Posts Tagged ‘jobs’

I’m surrounded by sociopaths

December 19, 2008

Another interesting HuffPo article discussing the ho hum topics of political and financial corruption. Definition of a sociopath:

Glibness and superficial charm. Grandiose sense of self-worth. Pathological lying. Cunning and manipulative behavior. Lack of remorse or guilt. Lack of empathy. Failure to accept responsibility for own actions.

Sound familiar?

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IT graduates shortages now eh?

December 16, 2008

Two postings on my CIO magazine feed.. Silicon Valley twentysomethings eating dirt now, and 25% of US IT jobs to be offshored within two years. Have a nice day.

If you get laid off, join the French Foreign Legion

December 5, 2008

The French Foreign Legion still exists, and is willing to possibly take you if you’re out of work, disgusted or weary of it all. You get a white hat, a new identity, a rifle and duty somewhere in Africa. Oh, and still male only.

Trust no one, not even your ‘friends’

November 17, 2008

Worried about layoffs? Backstabbers at work, can’t really trust anyone, not even your ‘friends?’

Scapegoating is also more common during a recession because bad economic times draw attention to problems and inefficiencies inside companies that might otherwise be ignored during a boom, says Harvey.

“When things tighten up, inefficiencies and problems become bigger issues. You can no longer hide them,” he adds.

It’s easy to get blindsided by a co-worker playing the blame game, because such subterfuge takes place behind the scenes and because people are so focused on the specter of a layoff that they fail to recognize coworkers’ machinations. Thus, a victim of workplace scapegoating often doesn’t realize what’s happening until his boss calls him into the office for a tense discussion about why the victim’s software contains more bugs than the Amityville Horror House.

Don’t trust the ones who you obviously shouldn’t trust, and don’t trust the ones who you have been trusting:

You also need to tune your radar to people who might try to throw you under the bus. Take a look around the office and identify the complainers and back-stabbers, the people you’ve heard bad-mouthing others, and realize that they could direct their ire at you, too.

Don’t ignore your friends, either, says Harvey. “It is so common for people to not want to be blamed that even people who are your friends, when push comes to shove, if they feel their career is in jeopardy, they may feel justified in doing it,” he says.

Are the offshore guys really practicing yoga on my time?

November 13, 2008

I saw this long comment posted to a question regarding small businesses in the US outsourcing all their employees in order to survive.

If they are practicising yoga in place of the foosball, I could find that a bit more acceptable. Actually, I find that at least some of this rings true in situations I;ve been party to.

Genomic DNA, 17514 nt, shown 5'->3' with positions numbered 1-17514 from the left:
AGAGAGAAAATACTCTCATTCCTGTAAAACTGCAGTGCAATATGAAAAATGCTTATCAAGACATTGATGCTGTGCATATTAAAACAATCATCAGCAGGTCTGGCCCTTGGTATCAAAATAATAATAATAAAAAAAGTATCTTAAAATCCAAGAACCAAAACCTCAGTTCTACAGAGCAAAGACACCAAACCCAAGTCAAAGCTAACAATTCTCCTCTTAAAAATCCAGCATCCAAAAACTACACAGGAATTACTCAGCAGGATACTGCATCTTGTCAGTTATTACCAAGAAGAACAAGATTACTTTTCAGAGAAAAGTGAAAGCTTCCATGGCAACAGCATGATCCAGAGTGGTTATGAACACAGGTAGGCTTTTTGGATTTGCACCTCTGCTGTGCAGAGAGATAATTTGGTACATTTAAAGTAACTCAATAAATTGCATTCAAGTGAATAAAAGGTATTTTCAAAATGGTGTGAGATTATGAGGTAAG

Well not all the outsourcing is good enough. I am on EAD and soon have my green card. I work for the top indian IT consulting company which claims to have a robust and successful outsourcing model. We work on a 80-20 or 70-30 model where 20% or 30% of the people are here in US and rest in India. Typically billing rates for people working in US from our company is $85 per hour while that in India is $21. So indian worker seems to be costing just 1/4 of the person who is working in USA. But quality wise almost all the significant and most critical work is done by US team. They essentially have 12-14 hours kind of work day. They take the calls morning at 7:30 AM and also takes the calls starting from India at 11:30 PM onwards. Very less sleep for these onsite US team folks. And it is this US team which takes the bottomline, respnsibility and accountability of the work. Client grabs their neck for everything. While team in india has got attitude problem. As number of jobs in india are too much, they simply don’t care about the work. They come to the office at 10:00 AM and leaves by 5:00 PM. They have generous 2 hours kind of lunch and tea breaks. They have lot of extra curricular activities, games, sports, gym, yoga classes, training courses at the very good campus with free lunches. Most of these indian team members are looking for excuses for not doing any work. They simply tell these excuses-that their PC is not having enough RAM, program hangs, network cable is missing etc… and so they cannot do the work. As my company wants to increase it’s profit margins in india-they don’t mind kicking out best of breed, talented and experienced folks and rather keep people who are fresh out of college or with less than 1 yr. of experience. And of top of it, in my company-most of these people the moment they get experience of 3 yrs-they don’t want to touch coding or do any technical work. Somebody is lead, somebody is manager, junior or senior manager etc…These non-technical people increases the overhead. As a result there are very few people who are actually working. Better to say in a team of 10 folks, only two are bright and two are above average, rest are there to play plain politics, flatter their bosses and do total time pass. As client is sitting in US-they have no idea what is happening as they do monitoring very minutely. In the end, people who have to suffer are these onsite team members because they cannot afford to be lousy or those 30-40% people in offshore team who are working. When everybody is getting their share of salary why only 30-35% people work in this global outsourced project?